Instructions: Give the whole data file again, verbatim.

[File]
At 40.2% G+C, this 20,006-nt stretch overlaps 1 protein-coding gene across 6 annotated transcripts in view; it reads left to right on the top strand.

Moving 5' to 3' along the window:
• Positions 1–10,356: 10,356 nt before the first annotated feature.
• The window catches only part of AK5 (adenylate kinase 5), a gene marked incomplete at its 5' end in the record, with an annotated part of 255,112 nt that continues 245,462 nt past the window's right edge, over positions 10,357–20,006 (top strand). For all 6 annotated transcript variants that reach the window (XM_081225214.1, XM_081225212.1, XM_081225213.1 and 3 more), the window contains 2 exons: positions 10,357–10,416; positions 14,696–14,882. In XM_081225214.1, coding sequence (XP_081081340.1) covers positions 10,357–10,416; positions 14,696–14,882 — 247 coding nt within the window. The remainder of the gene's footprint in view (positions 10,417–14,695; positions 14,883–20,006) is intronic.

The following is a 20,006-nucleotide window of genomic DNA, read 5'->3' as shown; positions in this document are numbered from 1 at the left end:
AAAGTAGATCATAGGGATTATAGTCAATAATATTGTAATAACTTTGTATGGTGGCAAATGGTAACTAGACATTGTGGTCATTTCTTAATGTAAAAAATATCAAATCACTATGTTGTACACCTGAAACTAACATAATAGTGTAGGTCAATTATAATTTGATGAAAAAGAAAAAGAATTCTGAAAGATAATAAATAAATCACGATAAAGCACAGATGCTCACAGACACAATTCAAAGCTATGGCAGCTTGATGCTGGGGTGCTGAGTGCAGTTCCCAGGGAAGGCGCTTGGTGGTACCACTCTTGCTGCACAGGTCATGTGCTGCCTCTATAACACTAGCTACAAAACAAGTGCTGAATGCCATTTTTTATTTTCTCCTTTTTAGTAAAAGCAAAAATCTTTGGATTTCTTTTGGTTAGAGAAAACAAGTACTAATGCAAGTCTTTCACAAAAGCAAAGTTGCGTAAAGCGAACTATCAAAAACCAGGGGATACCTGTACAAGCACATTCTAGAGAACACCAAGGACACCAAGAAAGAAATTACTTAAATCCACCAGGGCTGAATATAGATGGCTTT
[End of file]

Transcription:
At 40.2% G+C, this 20,006-nt stretch overlaps 1 protein-coding gene across 6 annotated transcripts in view; it reads left to right on the top strand.

Moving 5' to 3' along the window:
• Positions 1–10,356: 10,356 nt before the first annotated feature.
• The window catches only part of AK5 (adenylate kinase 5), a gene marked incomplete at its 5' end in the record, with an annotated part of 255,112 nt that continues 245,462 nt past the window's right edge, over positions 10,357–20,006 (top strand). For all 6 annotated transcript variants that reach the window (XM_081225214.1, XM_081225212.1, XM_081225213.1 and 3 more), the window contains 2 exons: positions 10,357–10,416; positions 14,696–14,882. In XM_081225214.1, coding sequence (XP_081081340.1) covers positions 10,357–10,416; positions 14,696–14,882 — 247 coding nt within the window. The remainder of the gene's footprint in view (positions 10,417–14,695; positions 14,883–20,006) is intronic.

The following is a 20,006-nucleotide window of genomic DNA, read 5'->3' as shown; positions in this document are numbered from 1 at the left end:
AAAGTAGATCATAGGGATTATAGTCAATAATATTGTAATAACTTTGTATGGTGGCAAATGGTAACTAGACATTGTGGTCATTTCTTAATGTAAAAAATATCAAATCACTATGTTGTACACCTGAAACTAACATAATAGTGTAGGTCAATTATAATTTGATGAAAAAGAAAAAGAATTCTGAAAGATAATAAATAAATCACGATAAAGCACAGATGCTCACAGACACAATTCAAAGCTATGGCAGCTTGATGCTGGGGTGCTGAGTGCAGTTCCCAGGGAAGGCGCTTGGTGGTACCACTCTTGCTGCACAGGTCATGTGCTGCCTCTATAACACTAGCTACAAAACAAGTGCTGAATGCCATTTTTTATTTTCTCCTTTTTAGTAAAAGCAAAAATCTTTGGATTTCTTTTGGTTAGAGAAAACAAGTACTAATGCAAGTCTTTCACAAAAGCAAAGTTGCGTAAAGCGAACTATCAAAAACCAGGGGATACCTGTACAAGCACATTCTAGAGAACACCAAGGACACCAAGAAAGAAATTACTTAAATCCACCAGGGCTGAATATAGATGGCTTT